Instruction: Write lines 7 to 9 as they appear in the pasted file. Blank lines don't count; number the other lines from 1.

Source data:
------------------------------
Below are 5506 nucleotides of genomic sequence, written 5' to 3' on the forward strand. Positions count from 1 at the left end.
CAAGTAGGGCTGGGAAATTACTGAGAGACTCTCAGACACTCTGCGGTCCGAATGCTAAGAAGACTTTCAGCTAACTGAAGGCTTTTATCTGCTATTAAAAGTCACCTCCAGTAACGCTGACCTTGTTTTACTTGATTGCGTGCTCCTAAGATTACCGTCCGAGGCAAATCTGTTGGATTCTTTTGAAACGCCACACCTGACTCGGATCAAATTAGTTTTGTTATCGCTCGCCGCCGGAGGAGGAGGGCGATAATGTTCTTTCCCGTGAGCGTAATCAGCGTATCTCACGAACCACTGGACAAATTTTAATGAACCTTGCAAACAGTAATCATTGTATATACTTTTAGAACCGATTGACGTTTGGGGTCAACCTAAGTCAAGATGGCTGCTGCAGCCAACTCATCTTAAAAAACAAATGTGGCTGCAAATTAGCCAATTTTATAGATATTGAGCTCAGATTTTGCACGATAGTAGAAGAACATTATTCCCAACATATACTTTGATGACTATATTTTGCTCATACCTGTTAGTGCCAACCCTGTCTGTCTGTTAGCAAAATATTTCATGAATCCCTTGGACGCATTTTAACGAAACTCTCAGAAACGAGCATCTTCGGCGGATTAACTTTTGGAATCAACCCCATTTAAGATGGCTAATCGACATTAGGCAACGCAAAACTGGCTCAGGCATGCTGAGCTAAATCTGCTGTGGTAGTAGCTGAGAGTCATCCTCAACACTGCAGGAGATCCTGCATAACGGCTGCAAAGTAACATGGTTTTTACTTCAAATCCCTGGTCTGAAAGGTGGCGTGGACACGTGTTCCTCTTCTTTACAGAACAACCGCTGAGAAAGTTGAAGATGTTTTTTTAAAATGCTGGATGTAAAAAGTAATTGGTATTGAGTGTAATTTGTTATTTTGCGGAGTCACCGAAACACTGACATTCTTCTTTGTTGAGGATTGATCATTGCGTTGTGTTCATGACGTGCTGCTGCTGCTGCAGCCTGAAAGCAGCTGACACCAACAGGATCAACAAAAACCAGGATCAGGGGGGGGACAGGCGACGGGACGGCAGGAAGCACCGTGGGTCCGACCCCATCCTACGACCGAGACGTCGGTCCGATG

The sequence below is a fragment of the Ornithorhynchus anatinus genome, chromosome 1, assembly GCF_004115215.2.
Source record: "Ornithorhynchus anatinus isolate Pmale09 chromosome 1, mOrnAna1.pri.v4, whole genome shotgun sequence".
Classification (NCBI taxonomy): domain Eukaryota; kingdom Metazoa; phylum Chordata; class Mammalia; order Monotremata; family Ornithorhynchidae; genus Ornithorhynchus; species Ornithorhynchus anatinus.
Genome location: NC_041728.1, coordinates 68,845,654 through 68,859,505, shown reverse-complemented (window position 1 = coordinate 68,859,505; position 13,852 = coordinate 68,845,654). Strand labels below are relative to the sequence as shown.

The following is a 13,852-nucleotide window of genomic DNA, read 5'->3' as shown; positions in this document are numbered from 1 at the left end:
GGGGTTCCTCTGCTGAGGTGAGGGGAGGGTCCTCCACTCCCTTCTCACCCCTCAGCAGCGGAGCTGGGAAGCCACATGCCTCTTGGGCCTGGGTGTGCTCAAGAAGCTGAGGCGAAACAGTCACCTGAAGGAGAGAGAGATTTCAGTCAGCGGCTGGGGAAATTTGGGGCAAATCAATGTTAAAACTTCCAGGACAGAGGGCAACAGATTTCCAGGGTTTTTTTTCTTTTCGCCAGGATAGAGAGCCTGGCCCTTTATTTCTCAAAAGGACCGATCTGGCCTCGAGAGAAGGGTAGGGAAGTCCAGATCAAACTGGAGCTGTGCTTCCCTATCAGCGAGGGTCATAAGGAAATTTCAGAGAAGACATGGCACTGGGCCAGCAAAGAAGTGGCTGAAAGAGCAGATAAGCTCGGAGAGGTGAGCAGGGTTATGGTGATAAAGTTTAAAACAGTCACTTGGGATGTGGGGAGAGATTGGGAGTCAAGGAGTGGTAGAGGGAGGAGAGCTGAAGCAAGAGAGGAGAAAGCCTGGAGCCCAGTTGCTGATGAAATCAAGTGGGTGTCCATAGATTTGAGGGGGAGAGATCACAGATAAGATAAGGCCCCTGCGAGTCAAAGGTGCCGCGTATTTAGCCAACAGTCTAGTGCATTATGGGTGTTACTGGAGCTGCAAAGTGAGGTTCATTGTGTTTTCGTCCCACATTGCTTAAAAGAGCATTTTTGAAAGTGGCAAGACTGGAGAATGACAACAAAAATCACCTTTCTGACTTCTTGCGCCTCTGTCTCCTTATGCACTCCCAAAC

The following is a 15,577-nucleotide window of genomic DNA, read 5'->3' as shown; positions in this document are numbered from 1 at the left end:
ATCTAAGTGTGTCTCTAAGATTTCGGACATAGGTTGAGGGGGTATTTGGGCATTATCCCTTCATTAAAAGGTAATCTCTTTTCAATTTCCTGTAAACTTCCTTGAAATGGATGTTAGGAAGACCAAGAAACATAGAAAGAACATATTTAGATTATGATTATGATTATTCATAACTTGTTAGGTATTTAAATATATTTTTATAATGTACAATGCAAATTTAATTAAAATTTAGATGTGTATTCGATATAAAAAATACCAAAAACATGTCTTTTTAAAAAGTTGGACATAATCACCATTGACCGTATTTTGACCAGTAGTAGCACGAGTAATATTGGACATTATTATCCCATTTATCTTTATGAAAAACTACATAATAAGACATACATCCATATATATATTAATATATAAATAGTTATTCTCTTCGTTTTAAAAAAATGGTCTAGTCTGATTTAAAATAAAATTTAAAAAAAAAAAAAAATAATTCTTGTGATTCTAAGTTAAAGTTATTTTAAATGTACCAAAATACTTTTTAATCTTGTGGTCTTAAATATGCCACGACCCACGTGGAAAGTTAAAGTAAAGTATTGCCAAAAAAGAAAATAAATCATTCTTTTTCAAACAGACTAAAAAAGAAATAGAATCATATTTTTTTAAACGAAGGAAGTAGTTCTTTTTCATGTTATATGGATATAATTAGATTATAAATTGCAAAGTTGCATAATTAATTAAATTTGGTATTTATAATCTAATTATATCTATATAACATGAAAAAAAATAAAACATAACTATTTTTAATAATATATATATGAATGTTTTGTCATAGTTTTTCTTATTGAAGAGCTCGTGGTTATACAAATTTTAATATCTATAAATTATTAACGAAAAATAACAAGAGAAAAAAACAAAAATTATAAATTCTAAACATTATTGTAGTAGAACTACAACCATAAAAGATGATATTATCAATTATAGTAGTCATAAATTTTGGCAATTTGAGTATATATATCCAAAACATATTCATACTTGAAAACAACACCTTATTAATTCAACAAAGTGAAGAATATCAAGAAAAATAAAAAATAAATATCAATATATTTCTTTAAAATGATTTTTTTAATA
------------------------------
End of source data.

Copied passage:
The following is a 13,852-nucleotide window of genomic DNA, read 5'->3' as shown; positions in this document are numbered from 1 at the left end:
GGGGTTCCTCTGCTGAGGTGAGGGGAGGGTCCTCCACTCCCTTCTCACCCCTCAGCAGCGGAGCTGGGAAGCCACATGCCTCTTGGGCCTGGGTGTGCTCAAGAAGCTGAGGCGAAACAGTCACCTGAAGGAGAGAGAGATTTCAGTCAGCGGCTGGGGAAATTTGGGGCAAATCAATGTTAAAACTTCCAGGACAGAGGGCAACAGATTTCCAGGGTTTTTTTTCTTTTCGCCAGGATAGAGAGCCTGGCCCTTTATTTCTCAAAAGGACCGATCTGGCCTCGAGAGAAGGGTAGGGAAGTCCAGATCAAACTGGAGCTGTGCTTCCCTATCAGCGAGGGTCATAAGGAAATTTCAGAGAAGACATGGCACTGGGCCAGCAAAGAAGTGGCTGAAAGAGCAGATAAGCTCGGAGAGGTGAGCAGGGTTATGGTGATAAAGTTTAAAACAGTCACTTGGGATGTGGGGAGAGATTGGGAGTCAAGGAGTGGTAGAGGGAGGAGAGCTGAAGCAAGAGAGGAGAAAGCCTGGAGCCCAGTTGCTGATGAAATCAAGTGGGTGTCCATAGATTTGAGGGGGAGAGATCACAGATAAGATAAGGCCCCTGCGAGTCAAAGGTGCCGCGTATTTAGCCAACAGTCTAGTGCATTATGGGTGTTACTGGAGCTGCAAAGTGAGGTTCATTGTGTTTTCGTCCCACATTGCTTAAAAGAGCATTTTTGAAAGTGGCAAGACTGGAGAATGACAACAAAAATCACCTTTCTGACTTCTTGCGCCTCTGTCTCCTTATGCACTCCCAAAC

The following is a 15,577-nucleotide window of genomic DNA, read 5'->3' as shown; positions in this document are numbered from 1 at the left end: